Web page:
In times of greatest strife, the greatest buffers against ill winds have always come via sport and farming. And, in the course of the one week lately, quantities of resilience were tested to the end of elastic point. Owing to a trying shift in personal circumstances and, equally as profoundly, the almost indescribable grief and sadness felt at the passing of a very dear friend, the late Peter A Ward (Aidan).
Though immensely difficult, focus had to be regained as I know it’s what Aidan would’ve wanted. It will come as little surprise either that the biggest cloak of solace which enabled navigation of trying times did manifest themselves through happenings in farming and – to a greater extent during the period concerned – sport.
Even if what did transpire across a few sporting codes led to altered perspectives on many fronts. They say a week is a long time in politics, well, in the early parts of the National Leagues in both football and hurling, a similar caveat should apply. Look no further than the outcomes of Meath’s opening two jousts in the Spring competition for evidence.
After annexation of the O’Byrne Cup and an impressive opening outing against Armagh, sights would justifiably have been set on promotion rather than survival. Now, while it would be a reaction of the extreme knee-jerk variety to assert that such aspirations are hereafter futile following the reversal against Fermanagh, the inescapable reality is that advancement now looks a decidedly more arduous task. Especially as it’s a good number of years since Div. 2 was such a minefield of competition.
Mind you, in other sporting spheres there has had to be an albeit slight recalibration of current standings. For all that it was obvious that life in the post Paul O’Connell era was going to take some adjusting to, Joe Schmidt would surely have been entitled to a smoother conveyance than has transpired. His squad having beset by the sort of injury crisis which puts claims relating to strength and depth to the test.
Draws in rugby might me as rare as a white Christmas nowadays, but, any realistic appraisal of Ireland’s opening day encounter with Wales would surely be inclined to conclude that a division of the spoils in that instance represented a positive outcome. Right, it could with credence be opined that, having gone 13-0 up, the home side should have kicked on and won.
However, some leeway must presumably be afforded given the depletion in availability of Schmidt’s first choice combatants, allied to the fact that there appears to be no diminishment whatsoever in the potency of Warren Gatland’s team. Thus, with Jonny Sexton again visibly ailing, that the luckless fly half was able to nail the kick which ensured parity at the end actually amounted to something of a triumph. There were other positives to take from the stalemate too.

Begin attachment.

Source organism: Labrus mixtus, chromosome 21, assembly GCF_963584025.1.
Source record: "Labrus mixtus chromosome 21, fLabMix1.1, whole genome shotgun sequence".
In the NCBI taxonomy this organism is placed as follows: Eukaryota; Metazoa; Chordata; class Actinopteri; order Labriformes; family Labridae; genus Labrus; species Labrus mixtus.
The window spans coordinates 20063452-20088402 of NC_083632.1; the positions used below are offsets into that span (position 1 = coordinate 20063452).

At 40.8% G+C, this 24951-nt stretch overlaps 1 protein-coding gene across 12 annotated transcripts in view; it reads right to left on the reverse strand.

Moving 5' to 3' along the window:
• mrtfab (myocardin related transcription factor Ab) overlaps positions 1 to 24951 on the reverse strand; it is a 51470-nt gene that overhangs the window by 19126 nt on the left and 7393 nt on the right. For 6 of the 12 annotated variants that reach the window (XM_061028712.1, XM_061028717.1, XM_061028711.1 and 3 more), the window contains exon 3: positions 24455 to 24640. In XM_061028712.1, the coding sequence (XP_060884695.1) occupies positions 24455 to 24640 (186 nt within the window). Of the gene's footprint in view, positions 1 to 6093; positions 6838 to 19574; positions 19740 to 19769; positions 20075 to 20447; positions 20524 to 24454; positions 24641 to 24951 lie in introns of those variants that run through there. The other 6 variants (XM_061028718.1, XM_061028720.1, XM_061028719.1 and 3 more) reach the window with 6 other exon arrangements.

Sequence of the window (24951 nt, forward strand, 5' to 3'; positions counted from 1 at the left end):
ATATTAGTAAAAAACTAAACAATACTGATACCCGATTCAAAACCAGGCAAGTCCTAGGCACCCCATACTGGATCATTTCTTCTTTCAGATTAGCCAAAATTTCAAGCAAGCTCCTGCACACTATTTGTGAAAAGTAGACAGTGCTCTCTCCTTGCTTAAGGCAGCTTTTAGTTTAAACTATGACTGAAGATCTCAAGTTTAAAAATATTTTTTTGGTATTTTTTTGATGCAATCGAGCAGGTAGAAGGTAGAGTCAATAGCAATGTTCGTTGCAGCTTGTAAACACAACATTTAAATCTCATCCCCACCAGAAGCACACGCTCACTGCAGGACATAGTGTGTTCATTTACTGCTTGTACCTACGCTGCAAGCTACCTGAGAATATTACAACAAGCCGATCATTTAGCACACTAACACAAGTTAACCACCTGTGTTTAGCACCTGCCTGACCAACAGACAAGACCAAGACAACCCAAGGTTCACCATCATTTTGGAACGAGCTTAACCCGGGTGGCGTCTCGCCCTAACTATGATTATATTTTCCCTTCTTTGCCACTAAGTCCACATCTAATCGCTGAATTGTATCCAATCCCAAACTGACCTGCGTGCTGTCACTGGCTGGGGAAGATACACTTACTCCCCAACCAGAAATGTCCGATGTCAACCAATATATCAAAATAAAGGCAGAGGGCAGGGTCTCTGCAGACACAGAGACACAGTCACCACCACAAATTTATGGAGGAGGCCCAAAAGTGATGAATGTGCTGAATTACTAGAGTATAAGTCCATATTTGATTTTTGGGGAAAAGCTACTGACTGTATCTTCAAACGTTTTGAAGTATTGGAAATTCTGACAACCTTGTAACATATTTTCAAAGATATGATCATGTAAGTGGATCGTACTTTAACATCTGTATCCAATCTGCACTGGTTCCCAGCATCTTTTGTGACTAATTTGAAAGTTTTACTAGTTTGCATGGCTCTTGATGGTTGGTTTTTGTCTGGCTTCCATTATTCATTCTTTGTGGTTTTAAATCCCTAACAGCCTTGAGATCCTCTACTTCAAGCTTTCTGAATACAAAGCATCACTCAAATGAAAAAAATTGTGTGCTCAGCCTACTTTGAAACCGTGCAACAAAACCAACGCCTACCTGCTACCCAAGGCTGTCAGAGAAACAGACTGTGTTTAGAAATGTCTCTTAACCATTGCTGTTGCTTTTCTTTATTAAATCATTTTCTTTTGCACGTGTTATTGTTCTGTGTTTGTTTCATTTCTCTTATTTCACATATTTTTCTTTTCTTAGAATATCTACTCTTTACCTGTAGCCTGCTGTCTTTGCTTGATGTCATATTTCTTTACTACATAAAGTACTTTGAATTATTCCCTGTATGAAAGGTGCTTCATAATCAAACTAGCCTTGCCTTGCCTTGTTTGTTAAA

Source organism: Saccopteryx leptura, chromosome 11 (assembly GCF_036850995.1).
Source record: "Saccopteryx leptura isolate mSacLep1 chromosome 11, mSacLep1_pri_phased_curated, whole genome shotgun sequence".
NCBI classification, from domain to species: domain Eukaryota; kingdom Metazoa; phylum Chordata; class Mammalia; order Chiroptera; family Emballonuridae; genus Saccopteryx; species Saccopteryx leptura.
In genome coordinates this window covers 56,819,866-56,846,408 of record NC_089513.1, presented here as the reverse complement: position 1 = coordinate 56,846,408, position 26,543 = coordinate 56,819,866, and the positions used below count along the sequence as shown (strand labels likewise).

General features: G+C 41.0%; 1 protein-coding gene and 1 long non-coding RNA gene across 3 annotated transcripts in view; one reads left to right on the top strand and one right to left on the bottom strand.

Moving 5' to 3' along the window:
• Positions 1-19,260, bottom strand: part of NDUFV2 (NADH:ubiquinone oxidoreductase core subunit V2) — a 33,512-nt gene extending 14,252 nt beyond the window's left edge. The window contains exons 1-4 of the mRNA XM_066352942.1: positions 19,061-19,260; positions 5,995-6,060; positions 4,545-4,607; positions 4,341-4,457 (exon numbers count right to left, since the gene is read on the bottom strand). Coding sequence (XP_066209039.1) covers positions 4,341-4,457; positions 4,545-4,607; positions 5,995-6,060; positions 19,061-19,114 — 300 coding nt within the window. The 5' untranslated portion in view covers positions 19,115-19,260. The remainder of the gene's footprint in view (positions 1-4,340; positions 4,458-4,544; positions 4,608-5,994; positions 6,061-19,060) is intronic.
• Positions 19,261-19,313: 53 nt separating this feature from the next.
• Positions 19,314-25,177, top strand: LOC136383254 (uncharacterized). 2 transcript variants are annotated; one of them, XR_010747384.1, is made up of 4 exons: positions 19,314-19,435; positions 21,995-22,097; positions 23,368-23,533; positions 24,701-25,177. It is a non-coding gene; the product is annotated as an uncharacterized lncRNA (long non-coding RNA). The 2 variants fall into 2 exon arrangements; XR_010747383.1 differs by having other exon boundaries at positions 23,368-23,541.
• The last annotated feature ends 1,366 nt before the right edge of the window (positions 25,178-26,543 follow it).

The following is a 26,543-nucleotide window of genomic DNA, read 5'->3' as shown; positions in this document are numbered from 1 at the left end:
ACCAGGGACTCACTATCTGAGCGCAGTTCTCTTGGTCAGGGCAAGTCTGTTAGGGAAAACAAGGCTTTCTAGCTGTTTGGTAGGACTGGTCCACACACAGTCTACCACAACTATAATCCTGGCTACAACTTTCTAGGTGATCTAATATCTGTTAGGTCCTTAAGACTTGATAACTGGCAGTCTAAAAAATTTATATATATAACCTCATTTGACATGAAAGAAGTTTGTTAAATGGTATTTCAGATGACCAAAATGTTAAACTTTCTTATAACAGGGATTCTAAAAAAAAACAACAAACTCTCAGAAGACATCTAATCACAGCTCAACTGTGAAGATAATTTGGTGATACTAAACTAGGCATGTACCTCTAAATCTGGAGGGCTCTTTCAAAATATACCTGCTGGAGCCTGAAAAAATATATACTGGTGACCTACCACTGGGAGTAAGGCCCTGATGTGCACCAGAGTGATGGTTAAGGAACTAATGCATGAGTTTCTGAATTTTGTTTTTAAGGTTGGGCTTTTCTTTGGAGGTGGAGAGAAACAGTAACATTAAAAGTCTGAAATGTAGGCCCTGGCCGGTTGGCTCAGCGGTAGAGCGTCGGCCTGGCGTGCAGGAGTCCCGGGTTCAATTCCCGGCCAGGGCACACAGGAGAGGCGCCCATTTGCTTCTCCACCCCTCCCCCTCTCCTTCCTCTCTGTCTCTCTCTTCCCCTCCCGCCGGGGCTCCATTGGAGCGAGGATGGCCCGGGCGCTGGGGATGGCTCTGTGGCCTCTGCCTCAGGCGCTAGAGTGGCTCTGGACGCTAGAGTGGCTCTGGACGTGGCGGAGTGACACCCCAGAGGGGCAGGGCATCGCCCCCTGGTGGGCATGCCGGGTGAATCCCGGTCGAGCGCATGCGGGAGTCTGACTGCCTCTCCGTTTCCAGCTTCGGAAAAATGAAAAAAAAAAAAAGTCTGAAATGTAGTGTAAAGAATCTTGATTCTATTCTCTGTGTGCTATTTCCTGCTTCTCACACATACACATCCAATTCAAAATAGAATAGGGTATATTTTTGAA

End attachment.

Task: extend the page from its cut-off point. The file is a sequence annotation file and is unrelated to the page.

The standout one being Stander, CJ that is. Even allowing for my fondness for rugby folk down south, I have yearned for the day that South African Munster man qualified to play for Ireland, and when the day dawned it certainly didn’t disappoint. The inspirational powerhouse was a deserving winner of Man Of The Match following his first occasion to belt out the national anthem!
Though he had to have been pushed close for the accolade by Meath’s Devin Toner. Naturally, much of the focus beforehand centred on how Ireland would cope in the area of the field that used to be O’Connell’s stomping ground. To my mind, the occurrence of the first such attempt happened to be Toner’s best display to date in an Irish jersey. In one sense, talk of replacing the red marauder is tantamount to folly. However, on most recent evidence, the Moynalvey man is on course to become the new leader of the line out.
Of course, the draw means there’ll be no Triple Crown or Grand Slam, but the capture of a third consecutive Championship would be momentous in itself. Thoughts now turn to racing where the top prizes are also beyond the reach of many due to the ceaseless dominance of Willie Mullins.
Exactly that was underlined still further over the course of one weekend when representatives of the Closutton handler that were deemed second or third string mop up big prizes. It’s not all about Mullins though. So it was heart warming beyond description to see establishments with which especial affinity is held – those of Jim Dreaper and Noel Meade – enjoy resurgences in form of late.
Bonny Kate looks a mare capable of winning more big prizes for Noel, while the sight of Jim having three winners in a week returned thoughts to days of yore and underlined that class is permanent. Seeing the colours of the Newell family from Dunshaughlin carried to victory by Mr Cosmopolitan was a triumph for persistence by the trainer and indeed his returning rider Jamie Flynn, while the victories of Cerca Trova will have carried particular poignancy at this time.
Both aforementioned trainers have been having commendable seasons in their own right and thus lifted certain spirits immeasurably.